NDP 2020: Special brooch and scarf worn by President Halimah feature artwork by persons with disabilities

President Halimah Yacob wearing a silk-cotton scarf and enamel brooch featuring designs adapted from artwork by artists from SAVH.
President Halimah Yacob wearing a silk-cotton scarf and enamel brooch featuring designs adapted from artwork by artists from SAVH.ST PHOTO: NG SOR LUAN

SINGAPORE - Sharp-eyed Singaporeans would have spotted the unique designs on the red-and-white silk cotton scarf and colourful enamel brooch that President Halimah Yacob donned at the Padang parade on Sunday morning (Aug 9).

Both accessories incorporated the designs of two artists with visual impairments - Ms Katy Lee, 70, and Ms Adeline Vejaletchmy, 58 - from the Singapore Association of the Visually Handicapped.

Their artwork reflects their love for Singapore and is also featured among the 20 designs for this year's NDP packs.

Ms Lee's design, titled Colours Of My Country, features the colours red, blue and green, and incorporates high-rise buildings and trees.

"Red is associated with vibrancy and life... while blue represents safety and security as well as clear blue skies," she said.

"Green - I love our gardens and parks, we're a small country but we have so much greenery," said Ms Lee, adding that her favourite park is the Botanic Gardens, where she often goes on walks, to people-watch or doodle a quick sketch.

Ms Lee lost vision in her right eye in 1995 after an operation to remove a tumour in her optic nerves, and has tunnel vision in her left eye.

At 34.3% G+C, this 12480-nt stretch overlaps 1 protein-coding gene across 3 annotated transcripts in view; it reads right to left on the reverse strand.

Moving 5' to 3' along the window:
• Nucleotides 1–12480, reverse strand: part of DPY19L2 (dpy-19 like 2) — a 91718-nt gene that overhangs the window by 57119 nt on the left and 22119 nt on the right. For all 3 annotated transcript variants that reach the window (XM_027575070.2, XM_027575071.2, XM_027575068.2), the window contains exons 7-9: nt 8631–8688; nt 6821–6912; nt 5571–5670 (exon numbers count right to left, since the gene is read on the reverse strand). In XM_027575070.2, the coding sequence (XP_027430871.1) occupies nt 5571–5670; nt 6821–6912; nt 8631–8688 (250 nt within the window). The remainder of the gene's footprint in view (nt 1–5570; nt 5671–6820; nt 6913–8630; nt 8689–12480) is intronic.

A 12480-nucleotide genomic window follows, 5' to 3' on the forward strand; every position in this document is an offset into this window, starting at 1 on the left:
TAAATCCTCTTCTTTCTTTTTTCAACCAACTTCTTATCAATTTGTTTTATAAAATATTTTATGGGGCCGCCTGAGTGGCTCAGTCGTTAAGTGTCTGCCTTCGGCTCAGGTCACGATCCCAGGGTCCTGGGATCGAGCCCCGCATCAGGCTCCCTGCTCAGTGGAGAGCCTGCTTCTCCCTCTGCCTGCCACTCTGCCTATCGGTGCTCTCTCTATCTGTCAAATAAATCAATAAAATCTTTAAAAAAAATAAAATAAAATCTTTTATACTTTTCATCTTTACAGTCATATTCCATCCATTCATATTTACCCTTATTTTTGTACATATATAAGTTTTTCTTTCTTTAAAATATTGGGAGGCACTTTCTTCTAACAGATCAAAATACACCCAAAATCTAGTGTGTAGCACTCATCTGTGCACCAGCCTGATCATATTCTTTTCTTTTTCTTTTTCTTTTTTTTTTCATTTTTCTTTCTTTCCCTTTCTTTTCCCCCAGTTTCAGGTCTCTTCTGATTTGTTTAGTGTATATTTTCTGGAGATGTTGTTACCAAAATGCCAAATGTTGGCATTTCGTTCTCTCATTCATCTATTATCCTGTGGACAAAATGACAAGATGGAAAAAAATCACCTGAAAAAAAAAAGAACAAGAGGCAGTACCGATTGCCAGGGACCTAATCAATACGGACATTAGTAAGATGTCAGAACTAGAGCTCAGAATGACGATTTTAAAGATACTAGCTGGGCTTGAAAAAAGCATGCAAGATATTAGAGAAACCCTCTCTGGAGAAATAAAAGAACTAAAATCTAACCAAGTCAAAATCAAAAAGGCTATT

Madam Halimah's accessories also bore a design by Ms Adeline, who lost sight in her right eye and 60 per cent of the vision in her left eye after a high fever when she was three years old.

Ms Adeline said that her design - featuring four figures holding hands - was a reflection of racial harmony, a hallmark of Singapore she feels most strongly about.

She has lived in her Ang Mo Kio flat for more than 20 years, and has neighbours of different races that she has got to know well.

"I even named the child of one of my neighbours, Joshua," said Ms Adeline. Joshua is now four, she added.


Both accessories incorporated the designs of two artists with visual impairments. PHOTOS: I'MABLE COLLECTIVE

She created the design by tearing up coloured paper into small pieces to form the shapes of the four figures.

Both artists, who came up with their designs in a day, said that they were honoured to have their designs worn by President Halimah.

 
 

Ms Lee added that it was a "dream come true" to know that the President herself endorsed artwork by people with disabilities.

"I hope it will inspire other persons with disabilities. It has always been my vision for Singapore to be a more inclusive society," said Ms Lee.

Madam Halimah said she was glad that people with disabilities could showcase their creative potential and original artworks through this year's National Day Parade.

She added: "The collaboration between i'mable Collective and local enterprise makers promotes a broader culture of inclusivity, and shows that disability is not a barrier to opportunity.

"I hope that more partners and corporates from various sectors can support the Collective's work, to empower persons with disabilities in achieving their fullest potential."


Ms Adeline Vejaletchmy and Ms Katy Lee from the Singapore Association of the Visually Handicapped. Their artwork is featured among the 20 designs for this year's NDP packs. ST PHOTO: ONG WEE JIN

The scarf also included detailed embroidery by social enterprise Singapore Fashion Runway's embroidery artist Ng Xiuzhen, who is deaf and has cerebral palsy.

Both designs were adapted and crafted into the accessories by local brands Binary Style and Royal Insignia.

 
 

The items are presented by SG Enable's i'mable Collective, which aims to grow a community of artists and makers with disabilities and showcase their talent through quality merchandise.

The i'mable Collective is also working with Binary Style to launch a scarf capsule collection featuring more designs as well as the original worn by President Halimah.